The Story of the MC5’s Sophomore Slump on ‘Back in the U.S.A.’
The MC5’s sophomore album arrived on
Jan. 15, 1970, proclaiming that the notorious Detroit rockers were Back in the U.S.A. But then, they’d never left.
In fact, not even a year had passed since the group had unveiled its debut album, a spine-tingling live document entitled Kick Out the Jams. But, oh, what a year it had been, filled with widespread controversy relating to the group’s radical politics and liberal use of profanity. This was followed by serious recriminations when select chain stores refused to carry the LP and even outright censorship when Elektra Records chose to edit its rallying cry of “Kick out the jams, motherf---ers!” to “Kick out the jams, brothers and sisters!”
And yet, Kick Out the Jams still managed to shift thousands of copies and even broke into the Billboard charts after being embraced by the counter-culture and championed by America’s youth. But all of this backlash and controversy proved more than Elektra was willing to deal with, and the label eventually released the MC5 so they could sign with Atlantic Records ahead of recording Back in the U.S.A. — and this time within the confines of an actual studio, instead of in their element on a concert stage.
Unfortunately, and to very few people’s surprise, this crucial decision wound up sapping much of the band’s explosive musical energy, and even their pointed critiques of the ruling establishment were restrained and/or veiled somewhat in the interest of doing right by Atlantic, which appointed noted rock critic and future Bruce Springsteen manager Jon Landau to oversee the album’s production.
As a result, several promising new rockers like "Teenage Lust," "Call Me Animal" and "The American Ruse" sounded muted and muzzled by the tinny, distortion-free production. Others, like "High School," the semi-soul ballad "Let Me Try" and "Shakin' Street" (which, if nothing else, served as a blueprint for Fred Smith’s Sonic's Rendezvous Band, years later) offered risky departures and mixed reviews; and the decision to both open and close the LP with '50s rock staples like Little Richard’s "Tutti Frutti" and Chuck Berry's "Back in the U.S.A." seemed questionable at best, since neither version arguably matched the verve of the originals.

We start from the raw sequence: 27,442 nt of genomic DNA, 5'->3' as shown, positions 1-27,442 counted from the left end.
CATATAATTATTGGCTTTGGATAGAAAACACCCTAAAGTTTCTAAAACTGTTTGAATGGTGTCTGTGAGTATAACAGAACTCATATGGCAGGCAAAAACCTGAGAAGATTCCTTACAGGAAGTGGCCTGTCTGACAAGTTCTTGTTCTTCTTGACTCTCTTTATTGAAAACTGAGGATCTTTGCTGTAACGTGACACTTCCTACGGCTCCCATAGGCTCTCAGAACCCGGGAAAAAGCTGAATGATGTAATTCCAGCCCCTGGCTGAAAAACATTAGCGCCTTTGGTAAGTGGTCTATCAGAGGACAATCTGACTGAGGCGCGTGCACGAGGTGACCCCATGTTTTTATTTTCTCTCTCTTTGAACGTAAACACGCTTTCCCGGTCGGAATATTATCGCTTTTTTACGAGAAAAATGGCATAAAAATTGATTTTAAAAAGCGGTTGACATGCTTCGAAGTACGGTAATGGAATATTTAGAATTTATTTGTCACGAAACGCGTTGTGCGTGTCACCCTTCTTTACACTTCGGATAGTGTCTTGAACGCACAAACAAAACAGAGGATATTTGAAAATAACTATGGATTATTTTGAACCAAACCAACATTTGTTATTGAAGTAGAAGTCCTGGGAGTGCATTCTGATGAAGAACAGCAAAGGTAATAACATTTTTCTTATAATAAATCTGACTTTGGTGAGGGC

However, once accustomed to the initial blow of hearing their revolutionary heroes so neutered by the studio setting, loyal fans were still able to identify those face-melting concert hallmarks in standout testimonials like "Tonight," "Looking at You" and "The Human Being Lawnmower." All of them were powerful reminders of MC5’s formidable talents and spirit, even if they were temporarily constrained inside this safety harness for the “protection” of innocent music consumers.
Of course, the irony of all these efforts to diminish the danger associated with the MC5, was that Back in the U.S.A. sold significantly less than its legendary predecessor and alienated a good portion of the group’s fan base, so that there were no winners in the end.
Luckily, while it was true that they’d emerged from these trying times somewhat bloodied and bruised, the MC5 were hardly beaten. Like any cornered animal, they came out fighting one more time via the following year's significantly re-energized High Time album, which successfully resurrected some of the urgency lost on Back in the U.S.A. and sent the storied Detroit group out with a bang, instead of a whimper.
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